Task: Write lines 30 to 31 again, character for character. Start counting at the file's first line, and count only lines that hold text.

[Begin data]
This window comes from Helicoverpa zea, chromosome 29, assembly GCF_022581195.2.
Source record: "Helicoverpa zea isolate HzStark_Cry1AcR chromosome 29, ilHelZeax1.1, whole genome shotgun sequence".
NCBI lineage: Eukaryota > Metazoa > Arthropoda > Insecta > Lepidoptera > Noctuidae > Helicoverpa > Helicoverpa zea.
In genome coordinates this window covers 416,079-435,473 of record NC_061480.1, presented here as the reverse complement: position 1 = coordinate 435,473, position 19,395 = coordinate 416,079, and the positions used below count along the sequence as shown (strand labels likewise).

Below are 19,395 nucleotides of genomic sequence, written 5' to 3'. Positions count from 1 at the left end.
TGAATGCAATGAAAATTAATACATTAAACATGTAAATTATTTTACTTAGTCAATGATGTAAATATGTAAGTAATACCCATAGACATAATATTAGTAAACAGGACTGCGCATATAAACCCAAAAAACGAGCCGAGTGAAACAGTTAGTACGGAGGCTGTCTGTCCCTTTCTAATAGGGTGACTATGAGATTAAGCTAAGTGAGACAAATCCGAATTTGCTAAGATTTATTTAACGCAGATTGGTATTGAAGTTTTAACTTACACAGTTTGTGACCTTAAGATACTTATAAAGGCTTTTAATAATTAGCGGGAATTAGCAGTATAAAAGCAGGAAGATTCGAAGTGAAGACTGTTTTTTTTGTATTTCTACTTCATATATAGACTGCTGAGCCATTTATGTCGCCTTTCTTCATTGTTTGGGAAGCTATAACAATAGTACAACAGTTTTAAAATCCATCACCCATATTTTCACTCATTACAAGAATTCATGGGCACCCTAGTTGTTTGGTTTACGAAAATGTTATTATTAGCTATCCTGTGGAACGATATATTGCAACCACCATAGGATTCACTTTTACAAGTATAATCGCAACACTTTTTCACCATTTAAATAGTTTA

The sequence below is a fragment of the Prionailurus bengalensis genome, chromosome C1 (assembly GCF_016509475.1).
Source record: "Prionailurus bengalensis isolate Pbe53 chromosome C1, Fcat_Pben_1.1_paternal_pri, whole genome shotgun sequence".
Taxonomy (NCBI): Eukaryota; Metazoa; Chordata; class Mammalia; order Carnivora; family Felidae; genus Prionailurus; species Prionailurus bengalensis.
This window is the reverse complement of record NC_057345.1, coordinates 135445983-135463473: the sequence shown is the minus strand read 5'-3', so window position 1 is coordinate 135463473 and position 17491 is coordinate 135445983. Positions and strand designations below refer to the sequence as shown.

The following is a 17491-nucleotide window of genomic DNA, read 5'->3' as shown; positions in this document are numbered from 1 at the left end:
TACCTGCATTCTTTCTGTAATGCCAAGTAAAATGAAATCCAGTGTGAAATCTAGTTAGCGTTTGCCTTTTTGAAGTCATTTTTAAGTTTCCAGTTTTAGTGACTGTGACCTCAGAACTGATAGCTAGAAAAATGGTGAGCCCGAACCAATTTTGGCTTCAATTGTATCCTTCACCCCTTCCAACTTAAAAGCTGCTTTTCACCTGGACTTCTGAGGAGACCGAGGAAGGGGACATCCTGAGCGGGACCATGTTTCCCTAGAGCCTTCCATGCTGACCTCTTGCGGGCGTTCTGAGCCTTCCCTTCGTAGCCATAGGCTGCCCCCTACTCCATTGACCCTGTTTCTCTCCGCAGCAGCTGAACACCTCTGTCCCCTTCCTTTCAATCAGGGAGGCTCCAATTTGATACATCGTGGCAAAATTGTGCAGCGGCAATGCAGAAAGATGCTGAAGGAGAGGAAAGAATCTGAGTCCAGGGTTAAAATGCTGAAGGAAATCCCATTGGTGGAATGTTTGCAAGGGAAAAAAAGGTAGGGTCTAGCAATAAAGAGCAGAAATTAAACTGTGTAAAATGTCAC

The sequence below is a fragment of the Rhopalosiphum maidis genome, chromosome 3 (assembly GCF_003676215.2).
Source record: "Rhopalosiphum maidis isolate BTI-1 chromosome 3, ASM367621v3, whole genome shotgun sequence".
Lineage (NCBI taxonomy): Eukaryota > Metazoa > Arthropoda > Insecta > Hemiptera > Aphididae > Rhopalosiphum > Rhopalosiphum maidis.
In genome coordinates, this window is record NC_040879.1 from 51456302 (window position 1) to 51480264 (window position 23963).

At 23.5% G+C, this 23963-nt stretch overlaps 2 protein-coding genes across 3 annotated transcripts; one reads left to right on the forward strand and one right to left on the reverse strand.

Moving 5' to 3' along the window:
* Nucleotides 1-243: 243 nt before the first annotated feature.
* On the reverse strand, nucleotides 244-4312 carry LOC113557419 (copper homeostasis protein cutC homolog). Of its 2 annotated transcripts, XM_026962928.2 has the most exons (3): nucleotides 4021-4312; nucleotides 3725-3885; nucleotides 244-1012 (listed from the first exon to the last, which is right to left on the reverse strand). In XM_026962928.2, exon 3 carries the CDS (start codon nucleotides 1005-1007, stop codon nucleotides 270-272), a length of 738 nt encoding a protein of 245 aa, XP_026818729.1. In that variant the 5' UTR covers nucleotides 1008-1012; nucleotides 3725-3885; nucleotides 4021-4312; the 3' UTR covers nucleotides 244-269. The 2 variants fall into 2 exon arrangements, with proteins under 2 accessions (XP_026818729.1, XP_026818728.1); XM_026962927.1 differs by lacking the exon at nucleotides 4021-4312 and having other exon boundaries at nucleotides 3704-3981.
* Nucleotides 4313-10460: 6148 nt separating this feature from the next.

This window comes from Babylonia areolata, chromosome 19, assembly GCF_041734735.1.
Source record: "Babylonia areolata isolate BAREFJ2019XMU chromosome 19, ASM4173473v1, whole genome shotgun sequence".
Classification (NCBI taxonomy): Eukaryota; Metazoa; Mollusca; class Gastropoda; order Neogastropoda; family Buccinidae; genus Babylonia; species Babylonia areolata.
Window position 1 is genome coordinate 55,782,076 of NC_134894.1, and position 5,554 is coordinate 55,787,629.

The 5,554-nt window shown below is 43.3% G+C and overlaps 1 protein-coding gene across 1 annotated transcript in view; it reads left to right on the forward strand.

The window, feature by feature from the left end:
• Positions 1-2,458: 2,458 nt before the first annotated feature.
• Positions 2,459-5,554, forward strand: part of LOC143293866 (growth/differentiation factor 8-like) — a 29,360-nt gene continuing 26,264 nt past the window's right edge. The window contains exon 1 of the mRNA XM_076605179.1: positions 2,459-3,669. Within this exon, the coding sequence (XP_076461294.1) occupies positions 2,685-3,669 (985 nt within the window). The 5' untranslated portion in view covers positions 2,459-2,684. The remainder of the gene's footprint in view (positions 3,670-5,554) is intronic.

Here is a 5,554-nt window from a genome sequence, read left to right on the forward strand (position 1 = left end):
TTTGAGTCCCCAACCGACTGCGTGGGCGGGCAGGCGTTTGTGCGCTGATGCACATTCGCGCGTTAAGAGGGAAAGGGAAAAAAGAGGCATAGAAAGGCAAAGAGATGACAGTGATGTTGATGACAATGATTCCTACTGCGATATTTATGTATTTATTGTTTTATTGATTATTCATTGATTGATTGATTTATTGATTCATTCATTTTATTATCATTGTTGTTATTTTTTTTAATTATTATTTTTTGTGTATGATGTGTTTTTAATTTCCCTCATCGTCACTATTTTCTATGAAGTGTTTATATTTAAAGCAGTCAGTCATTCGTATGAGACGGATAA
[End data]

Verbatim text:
Here is a 5,554-nt window from a genome sequence, read left to right on the forward strand (position 1 = left end):
TTTGAGTCCCCAACCGACTGCGTGGGCGGGCAGGCGTTTGTGCGCTGATGCACATTCGCGCGTTAAGAGGGAAAGGGAAAAAAGAGGCATAGAAAGGCAAAGAGATGACAGTGATGTTGATGACAATGATTCCTACTGCGATATTTATGTATTTATTGTTTTATTGATTATTCATTGATTGATTGATTTATTGATTCATTCATTTTATTATCATTGTTGTTATTTTTTTTAATTATTATTTTTTGTGTATGATGTGTTTTTAATTTCCCTCATCGTCACTATTTTCTATGAAGTGTTTATATTTAAAGCAGTCAGTCATTCGTATGAGACGGATAA